The Buddha advise to Meghiya:
Dear Meghiya, the 5 factors are to make immature mental liberation mature. These five are:
- association with good friends
- having morality
- listening to and reflection on the ten kinds of speech
- speech connected with less desire
- speech connected with contentment
- speech connected with quietude
- speech connected with aloofness
- speech connected with energy
- speech connected with morality
- speech connected with concentration
- speech connected with wisdom
- speech connected with the Path, Fruition and Nibbana
- speech connected with reflective knowledge
4. having developed energy
5. having wisdom as to the arising and falling nature of things
Only when one is associated with a good friend, which forms the first factor, can one acquire the remaining 4,
Dear Meghiya, having established himself in the said 5 factors, a yogavacara (earnest practicing) bhikkhu must go to the next stage for developing 4 things
- he must develop notions of loathsomeness of things (asubha) to eradicate lust (raga)
- he must develop mindfulness of breathing in and out (anapanasati) to eradicate distracting thoughts (vitukka)
- he must develop perception of impermanence (anicca-sanna) to eradicate egoistic conceit (mana),
- True, Meghiya, to the perceptionist of impermanence, perception of non-self (anatta-anna) manifests. The perceptionist of non-self can shed his egoistic conceit and realize Nibbana even in the present life.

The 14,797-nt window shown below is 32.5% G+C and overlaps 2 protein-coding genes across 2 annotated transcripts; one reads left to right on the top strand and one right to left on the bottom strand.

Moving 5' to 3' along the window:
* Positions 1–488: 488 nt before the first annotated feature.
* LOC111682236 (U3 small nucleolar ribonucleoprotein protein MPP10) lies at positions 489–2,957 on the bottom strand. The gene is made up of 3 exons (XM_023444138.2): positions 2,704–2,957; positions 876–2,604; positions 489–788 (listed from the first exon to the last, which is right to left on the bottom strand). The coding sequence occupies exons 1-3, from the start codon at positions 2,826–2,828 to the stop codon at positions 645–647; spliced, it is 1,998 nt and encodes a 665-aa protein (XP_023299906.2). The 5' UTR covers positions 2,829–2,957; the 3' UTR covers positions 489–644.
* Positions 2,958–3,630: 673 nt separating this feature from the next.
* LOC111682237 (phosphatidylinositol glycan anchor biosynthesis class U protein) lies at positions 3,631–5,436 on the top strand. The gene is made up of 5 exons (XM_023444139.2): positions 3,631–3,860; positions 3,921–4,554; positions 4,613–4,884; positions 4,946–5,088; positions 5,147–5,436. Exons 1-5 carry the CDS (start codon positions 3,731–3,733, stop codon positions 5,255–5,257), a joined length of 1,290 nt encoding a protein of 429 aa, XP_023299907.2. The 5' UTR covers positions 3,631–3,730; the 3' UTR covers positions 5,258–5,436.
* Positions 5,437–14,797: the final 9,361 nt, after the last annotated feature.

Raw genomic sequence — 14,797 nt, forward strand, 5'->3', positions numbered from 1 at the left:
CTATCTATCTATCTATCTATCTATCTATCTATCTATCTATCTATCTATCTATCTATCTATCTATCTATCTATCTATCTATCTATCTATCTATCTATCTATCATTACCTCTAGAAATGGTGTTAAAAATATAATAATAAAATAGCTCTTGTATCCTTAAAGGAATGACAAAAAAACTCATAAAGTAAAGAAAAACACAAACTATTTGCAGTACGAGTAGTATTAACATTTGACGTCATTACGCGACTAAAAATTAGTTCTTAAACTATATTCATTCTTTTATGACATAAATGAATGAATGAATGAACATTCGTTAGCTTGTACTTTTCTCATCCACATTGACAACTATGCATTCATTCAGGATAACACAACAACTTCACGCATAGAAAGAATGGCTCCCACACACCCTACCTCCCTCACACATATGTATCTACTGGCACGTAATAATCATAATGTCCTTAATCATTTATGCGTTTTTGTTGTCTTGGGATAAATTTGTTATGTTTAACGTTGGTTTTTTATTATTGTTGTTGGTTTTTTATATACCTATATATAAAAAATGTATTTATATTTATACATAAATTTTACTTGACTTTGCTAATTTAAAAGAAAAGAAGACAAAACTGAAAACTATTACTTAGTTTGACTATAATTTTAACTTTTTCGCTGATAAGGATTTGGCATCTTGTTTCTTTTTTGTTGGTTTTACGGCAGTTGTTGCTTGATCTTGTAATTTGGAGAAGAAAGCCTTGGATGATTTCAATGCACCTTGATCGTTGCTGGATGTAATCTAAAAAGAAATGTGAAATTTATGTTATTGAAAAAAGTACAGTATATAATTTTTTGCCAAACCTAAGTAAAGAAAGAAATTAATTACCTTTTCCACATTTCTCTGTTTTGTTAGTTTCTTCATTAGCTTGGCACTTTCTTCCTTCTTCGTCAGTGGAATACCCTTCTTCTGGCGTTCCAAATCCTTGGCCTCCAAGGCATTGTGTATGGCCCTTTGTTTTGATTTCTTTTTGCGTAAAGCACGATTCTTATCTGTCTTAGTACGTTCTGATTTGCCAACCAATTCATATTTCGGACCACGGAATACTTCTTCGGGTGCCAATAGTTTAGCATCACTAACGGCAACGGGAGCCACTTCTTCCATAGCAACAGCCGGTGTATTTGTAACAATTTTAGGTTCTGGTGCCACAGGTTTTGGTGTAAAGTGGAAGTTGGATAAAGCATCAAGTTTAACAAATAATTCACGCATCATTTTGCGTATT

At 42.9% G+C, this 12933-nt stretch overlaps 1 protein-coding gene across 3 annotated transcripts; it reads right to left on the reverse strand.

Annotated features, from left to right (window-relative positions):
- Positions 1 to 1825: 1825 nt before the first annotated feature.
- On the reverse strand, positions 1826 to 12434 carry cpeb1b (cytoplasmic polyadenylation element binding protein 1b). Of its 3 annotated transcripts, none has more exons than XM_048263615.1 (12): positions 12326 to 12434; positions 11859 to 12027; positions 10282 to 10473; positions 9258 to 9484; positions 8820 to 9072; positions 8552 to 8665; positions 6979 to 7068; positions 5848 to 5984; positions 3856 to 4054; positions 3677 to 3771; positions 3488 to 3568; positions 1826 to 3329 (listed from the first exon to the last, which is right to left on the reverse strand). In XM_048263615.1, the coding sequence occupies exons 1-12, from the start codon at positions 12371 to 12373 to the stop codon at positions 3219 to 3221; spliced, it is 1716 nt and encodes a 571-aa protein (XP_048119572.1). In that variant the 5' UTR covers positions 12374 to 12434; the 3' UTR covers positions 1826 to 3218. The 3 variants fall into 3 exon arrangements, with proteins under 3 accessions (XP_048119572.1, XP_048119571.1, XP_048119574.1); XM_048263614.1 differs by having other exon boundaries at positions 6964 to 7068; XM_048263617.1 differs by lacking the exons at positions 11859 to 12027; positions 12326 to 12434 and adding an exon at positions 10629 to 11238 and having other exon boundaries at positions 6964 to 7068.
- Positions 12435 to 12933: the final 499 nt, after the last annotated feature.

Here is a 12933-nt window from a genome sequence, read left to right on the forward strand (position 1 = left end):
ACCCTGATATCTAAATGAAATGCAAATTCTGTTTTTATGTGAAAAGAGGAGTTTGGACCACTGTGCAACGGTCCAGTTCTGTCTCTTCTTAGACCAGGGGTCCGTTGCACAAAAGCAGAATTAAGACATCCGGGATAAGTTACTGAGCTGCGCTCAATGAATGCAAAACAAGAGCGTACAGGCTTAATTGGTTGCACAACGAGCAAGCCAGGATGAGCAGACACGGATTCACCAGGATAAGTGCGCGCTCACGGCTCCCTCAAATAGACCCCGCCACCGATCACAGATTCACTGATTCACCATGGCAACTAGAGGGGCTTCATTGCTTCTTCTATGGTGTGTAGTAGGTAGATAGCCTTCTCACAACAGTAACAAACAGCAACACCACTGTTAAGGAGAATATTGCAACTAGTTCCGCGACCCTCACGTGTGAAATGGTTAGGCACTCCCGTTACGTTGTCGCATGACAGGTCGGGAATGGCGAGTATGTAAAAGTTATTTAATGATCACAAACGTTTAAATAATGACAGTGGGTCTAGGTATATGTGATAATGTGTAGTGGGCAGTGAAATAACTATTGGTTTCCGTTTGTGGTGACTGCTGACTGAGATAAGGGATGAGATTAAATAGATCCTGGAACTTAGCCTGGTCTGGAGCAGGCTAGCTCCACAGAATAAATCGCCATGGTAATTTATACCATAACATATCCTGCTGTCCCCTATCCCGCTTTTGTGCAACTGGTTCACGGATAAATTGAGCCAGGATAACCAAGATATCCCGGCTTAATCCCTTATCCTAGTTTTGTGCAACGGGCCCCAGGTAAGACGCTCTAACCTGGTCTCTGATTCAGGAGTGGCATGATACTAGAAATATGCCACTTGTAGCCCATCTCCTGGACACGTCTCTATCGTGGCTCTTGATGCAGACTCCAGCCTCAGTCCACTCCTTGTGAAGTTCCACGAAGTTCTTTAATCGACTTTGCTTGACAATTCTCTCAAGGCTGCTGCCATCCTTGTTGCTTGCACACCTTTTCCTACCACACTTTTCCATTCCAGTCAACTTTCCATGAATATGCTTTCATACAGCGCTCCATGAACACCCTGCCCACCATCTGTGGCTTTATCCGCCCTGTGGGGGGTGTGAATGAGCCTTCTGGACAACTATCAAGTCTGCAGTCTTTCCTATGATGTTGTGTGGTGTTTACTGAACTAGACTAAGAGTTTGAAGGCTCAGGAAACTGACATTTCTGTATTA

Inferior thoughts and subtle thoughts follow the mind and make it frisky. He who does not understand these thoughts is not stable mentally and runs from one sense object to another.
Understanding these thoughts, the Noble Disciple, endowed with energy that can burn up mental defilements and with mindfulness, is able to block the thoughts that follow the mind and make it frisky. The Noble Disciple, who understands the four truths, is able to abandon the thoughts of sensuality and others, completely.
Extracted from “The Great Chronicles of Budhhas- Vol 1”
I just read the above today and thought its good to share.
Part one of Buddha’s advice gives us some idea and knowledge to identify good teachings and teachers. Some teachers may compassionately capture our attention through skillful means so that we are receptive to teachings. But ultimately, the essense of their advice does not depart from what the Buddha said. This is true for all traditions and sects.
Part two summarised the spiritual path progressing towards enlightenment.
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